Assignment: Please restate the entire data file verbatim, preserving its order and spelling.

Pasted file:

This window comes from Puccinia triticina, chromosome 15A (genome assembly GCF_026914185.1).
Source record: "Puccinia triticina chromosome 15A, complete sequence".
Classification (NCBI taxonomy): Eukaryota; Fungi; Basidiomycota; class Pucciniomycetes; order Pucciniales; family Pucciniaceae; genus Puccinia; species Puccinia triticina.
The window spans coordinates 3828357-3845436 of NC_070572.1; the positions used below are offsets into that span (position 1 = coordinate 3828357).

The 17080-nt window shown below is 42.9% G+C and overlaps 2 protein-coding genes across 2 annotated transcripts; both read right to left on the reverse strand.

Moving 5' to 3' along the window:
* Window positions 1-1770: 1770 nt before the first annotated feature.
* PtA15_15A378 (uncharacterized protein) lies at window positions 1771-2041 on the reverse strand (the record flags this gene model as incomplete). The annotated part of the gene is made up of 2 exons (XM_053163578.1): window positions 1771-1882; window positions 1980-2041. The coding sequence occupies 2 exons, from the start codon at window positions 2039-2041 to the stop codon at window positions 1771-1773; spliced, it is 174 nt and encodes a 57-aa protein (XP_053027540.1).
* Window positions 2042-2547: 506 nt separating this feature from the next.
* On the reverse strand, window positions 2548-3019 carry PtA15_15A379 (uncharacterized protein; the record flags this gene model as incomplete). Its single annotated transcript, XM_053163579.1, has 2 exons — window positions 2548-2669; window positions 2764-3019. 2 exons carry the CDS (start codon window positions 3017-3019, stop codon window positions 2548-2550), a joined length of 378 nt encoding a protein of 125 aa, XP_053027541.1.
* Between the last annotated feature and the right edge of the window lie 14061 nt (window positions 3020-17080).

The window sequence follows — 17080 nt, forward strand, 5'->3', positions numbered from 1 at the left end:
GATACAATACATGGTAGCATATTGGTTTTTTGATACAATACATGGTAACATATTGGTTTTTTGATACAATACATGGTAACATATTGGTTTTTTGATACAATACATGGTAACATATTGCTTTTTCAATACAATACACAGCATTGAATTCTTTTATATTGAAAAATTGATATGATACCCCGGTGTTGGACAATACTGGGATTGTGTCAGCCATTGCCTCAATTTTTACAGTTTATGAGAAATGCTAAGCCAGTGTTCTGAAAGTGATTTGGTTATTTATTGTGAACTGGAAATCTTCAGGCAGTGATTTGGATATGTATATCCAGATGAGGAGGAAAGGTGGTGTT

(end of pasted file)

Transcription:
This window comes from Puccinia triticina, chromosome 15A (genome assembly GCF_026914185.1).
Source record: "Puccinia triticina chromosome 15A, complete sequence".
Classification (NCBI taxonomy): Eukaryota; Fungi; Basidiomycota; class Pucciniomycetes; order Pucciniales; family Pucciniaceae; genus Puccinia; species Puccinia triticina.
The window spans coordinates 3828357-3845436 of NC_070572.1; the positions used below are offsets into that span (position 1 = coordinate 3828357).

The 17080-nt window shown below is 42.9% G+C and overlaps 2 protein-coding genes across 2 annotated transcripts; both read right to left on the reverse strand.

Moving 5' to 3' along the window:
* Window positions 1-1770: 1770 nt before the first annotated feature.
* PtA15_15A378 (uncharacterized protein) lies at window positions 1771-2041 on the reverse strand (the record flags this gene model as incomplete). The annotated part of the gene is made up of 2 exons (XM_053163578.1): window positions 1771-1882; window positions 1980-2041. The coding sequence occupies 2 exons, from the start codon at window positions 2039-2041 to the stop codon at window positions 1771-1773; spliced, it is 174 nt and encodes a 57-aa protein (XP_053027540.1).
* Window positions 2042-2547: 506 nt separating this feature from the next.
* On the reverse strand, window positions 2548-3019 carry PtA15_15A379 (uncharacterized protein; the record flags this gene model as incomplete). Its single annotated transcript, XM_053163579.1, has 2 exons — window positions 2548-2669; window positions 2764-3019. 2 exons carry the CDS (start codon window positions 3017-3019, stop codon window positions 2548-2550), a joined length of 378 nt encoding a protein of 125 aa, XP_053027541.1.
* Between the last annotated feature and the right edge of the window lie 14061 nt (window positions 3020-17080).

The window sequence follows — 17080 nt, forward strand, 5'->3', positions numbered from 1 at the left end:
GATACAATACATGGTAGCATATTGGTTTTTTGATACAATACATGGTAACATATTGGTTTTTTGATACAATACATGGTAACATATTGGTTTTTTGATACAATACATGGTAACATATTGCTTTTTCAATACAATACACAGCATTGAATTCTTTTATATTGAAAAATTGATATGATACCCCGGTGTTGGACAATACTGGGATTGTGTCAGCCATTGCCTCAATTTTTACAGTTTATGAGAAATGCTAAGCCAGTGTTCTGAAAGTGATTTGGTTATTTATTGTGAACTGGAAATCTTCAGGCAGTGATTTGGATATGTATATCCAGATGAGGAGGAAAGGTGGTGTT